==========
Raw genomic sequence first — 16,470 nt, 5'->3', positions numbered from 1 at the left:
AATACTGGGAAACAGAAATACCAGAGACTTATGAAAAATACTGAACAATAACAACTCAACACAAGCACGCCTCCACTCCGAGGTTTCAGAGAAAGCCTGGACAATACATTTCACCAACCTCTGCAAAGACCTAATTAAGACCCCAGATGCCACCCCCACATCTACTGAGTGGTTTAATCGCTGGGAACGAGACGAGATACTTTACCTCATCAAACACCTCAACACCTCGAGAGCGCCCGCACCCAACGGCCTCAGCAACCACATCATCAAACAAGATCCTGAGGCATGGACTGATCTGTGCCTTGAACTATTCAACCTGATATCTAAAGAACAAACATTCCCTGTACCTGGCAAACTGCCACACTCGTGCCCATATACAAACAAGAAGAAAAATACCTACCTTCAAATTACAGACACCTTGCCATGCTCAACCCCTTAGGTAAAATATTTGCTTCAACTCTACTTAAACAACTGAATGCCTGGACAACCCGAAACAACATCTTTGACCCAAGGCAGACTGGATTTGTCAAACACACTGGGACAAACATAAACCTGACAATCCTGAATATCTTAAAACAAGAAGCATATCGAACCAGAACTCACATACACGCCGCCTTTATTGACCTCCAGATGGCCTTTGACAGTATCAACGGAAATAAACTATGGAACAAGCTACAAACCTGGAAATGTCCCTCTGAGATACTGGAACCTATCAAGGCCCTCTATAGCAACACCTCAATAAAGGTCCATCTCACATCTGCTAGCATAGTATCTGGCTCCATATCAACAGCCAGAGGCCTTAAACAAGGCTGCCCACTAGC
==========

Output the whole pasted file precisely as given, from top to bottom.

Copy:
Raw genomic sequence first — 16,470 nt, 5'->3', positions numbered from 1 at the left:
AATACTGGGAAACAGAAATACCAGAGACTTATGAAAAATACTGAACAATAACAACTCAACACAAGCACGCCTCCACTCCGAGGTTTCAGAGAAAGCCTGGACAATACATTTCACCAACCTCTGCAAAGACCTAATTAAGACCCCAGATGCCACCCCCACATCTACTGAGTGGTTTAATCGCTGGGAACGAGACGAGATACTTTACCTCATCAAACACCTCAACACCTCGAGAGCGCCCGCACCCAACGGCCTCAGCAACCACATCATCAAACAAGATCCTGAGGCATGGACTGATCTGTGCCTTGAACTATTCAACCTGATATCTAAAGAACAAACATTCCCTGTACCTGGCAAACTGCCACACTCGTGCCCATATACAAACAAGAAGAAAAATACCTACCTTCAAATTACAGACACCTTGCCATGCTCAACCCCTTAGGTAAAATATTTGCTTCAACTCTACTTAAACAACTGAATGCCTGGACAACCCGAAACAACATCTTTGACCCAAGGCAGACTGGATTTGTCAAACACACTGGGACAAACATAAACCTGACAATCCTGAATATCTTAAAACAAGAAGCATATCGAACCAGAACTCACATACACGCCGCCTTTATTGACCTCCAGATGGCCTTTGACAGTATCAACGGAAATAAACTATGGAACAAGCTACAAACCTGGAAATGTCCCTCTGAGATACTGGAACCTATCAAGGCCCTCTATAGCAACACCTCAATAAAGGTCCATCTCACATCTGCTAGCATAGTATCTGGCTCCATATCAACAGCCAGAGGCCTTAAACAAGGCTGCCCACTAGC